The real source of the apparent inconsistency in the transformation problem lies in the use of inappropriate assumptions and modeling techniques to interpret Capital. Marx’s analysis is internally consistent given his method, his purpose, and his crucial recognition of the necessity of money as a representative of value under capitalism.

Theory of Surplus Value

Marx’s primary purpose in Capital, of course, was not to theorize market prices, but to dig beneath market appearances “to reveal the economic law of motion of modern society” (Preface to Volume I, first edition). Moseley argues, rightly I think, that Marx found the key to the motion of capitalist society, the root of its explosive crisis-ridden dynamics, in the competitive production of profit or surplus value.

The explanation of profit was thus Marx’s first and guiding goal. Here, Marx had to resolve a crucial problem — one that had vexed his predecessors in classical political economy, like Adam Smith and David Ricardo, who had adhered to the labor theory of value.

How is the creation of a profit for the economy as a whole consistent with the system-wide value equivalence of market exchanges? In other words, how is macroeconomic production and accumulation of surplus value consistent with the conservation of value in exchange? Marx’s answer, set out in Volume I of Capital, is that in labor power capitalists find a commodity uniquely capable of producing new value through its expending of new labor in production.

This value added by living labor power is not limited by the value of labor power itself, as determined by the value of the commodities necessary for workers’ historically and physically determined subsistence. Surplus value results from the difference between the value created by workers in production and the value of the commodities purchased with workers’ wages.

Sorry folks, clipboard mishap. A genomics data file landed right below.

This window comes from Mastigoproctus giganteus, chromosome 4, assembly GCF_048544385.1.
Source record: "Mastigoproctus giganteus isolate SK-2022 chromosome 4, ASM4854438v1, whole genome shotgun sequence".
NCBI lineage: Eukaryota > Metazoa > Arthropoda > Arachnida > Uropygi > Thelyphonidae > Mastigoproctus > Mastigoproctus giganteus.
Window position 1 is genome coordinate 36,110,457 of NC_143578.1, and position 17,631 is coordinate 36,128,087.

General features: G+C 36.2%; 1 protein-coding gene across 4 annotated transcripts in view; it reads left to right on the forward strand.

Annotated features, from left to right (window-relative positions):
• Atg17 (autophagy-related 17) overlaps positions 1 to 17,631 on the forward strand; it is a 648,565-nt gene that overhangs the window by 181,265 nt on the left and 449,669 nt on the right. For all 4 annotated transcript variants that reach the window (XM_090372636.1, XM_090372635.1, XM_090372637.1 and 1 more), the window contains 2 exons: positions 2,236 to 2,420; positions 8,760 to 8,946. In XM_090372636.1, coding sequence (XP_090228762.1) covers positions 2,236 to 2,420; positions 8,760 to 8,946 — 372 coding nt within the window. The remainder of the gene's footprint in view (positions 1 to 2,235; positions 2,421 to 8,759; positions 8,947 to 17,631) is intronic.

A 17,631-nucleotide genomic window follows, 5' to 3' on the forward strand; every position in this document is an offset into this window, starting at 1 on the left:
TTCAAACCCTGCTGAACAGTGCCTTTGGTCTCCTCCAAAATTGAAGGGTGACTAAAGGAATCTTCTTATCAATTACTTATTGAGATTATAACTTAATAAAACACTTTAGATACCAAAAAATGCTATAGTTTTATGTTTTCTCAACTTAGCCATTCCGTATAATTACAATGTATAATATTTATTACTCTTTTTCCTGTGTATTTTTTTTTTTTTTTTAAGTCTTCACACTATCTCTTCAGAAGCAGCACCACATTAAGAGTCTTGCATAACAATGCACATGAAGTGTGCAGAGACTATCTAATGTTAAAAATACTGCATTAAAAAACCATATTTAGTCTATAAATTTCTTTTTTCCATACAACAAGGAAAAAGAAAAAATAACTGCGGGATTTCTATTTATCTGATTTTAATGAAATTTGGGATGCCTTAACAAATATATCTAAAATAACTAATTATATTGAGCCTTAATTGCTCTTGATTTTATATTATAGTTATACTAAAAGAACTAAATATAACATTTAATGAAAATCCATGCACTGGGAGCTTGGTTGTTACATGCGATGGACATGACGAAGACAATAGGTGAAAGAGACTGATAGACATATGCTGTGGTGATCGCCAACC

Marx’s explanation of the production of surplus value was the crucial basis for the analysis of the accumulation of capital and industrial development in Volume I of Capital, and then of the circulation of capital (including the effects of capital turnover on the annual surplus value) in Volume II, and finally of the aggregate rate of profit (profit relative to capital advanced) and its tendency to fall in Parts 1 and 3 of Volume III.

It is worth re-emphasizing the primacy of surplus value in Marx’s analysis in light of the absolute failure of neoclassical economics to generate a viable explanation of the origins of profit. The incoherence of neoclassical marginal productivity theory was clearly established by the Cambridge capital critique stemming from the work of Sraffa, Joan Robinson and others after the Second World War, and since then the neoclassicals have completely given up any attempt to explain the source of aggregate profits.

For Moseley, the primacy of the theory of surplus value is closely bound up with the sequential method Marx employs to develop and present his overall analysis of capitalism. Reflecting the reality that surplus value must be produced before it can be distributed, Capital first considers the determination of the aggregate quantity of surplus value and the aggregate rate of profit on the level of “capital in general” (defined by what all individual capitalist enterprises have in common).

Only after this “macroeconomic” analysis is completed does Marx turn, in Volume III of Capital, to the distribution of surplus value among individual industries through the formation of prices of production, and the respective distributions of surplus value as interest and rent, on the disaggregated, “microeconomic” level of “many capitals” in competition.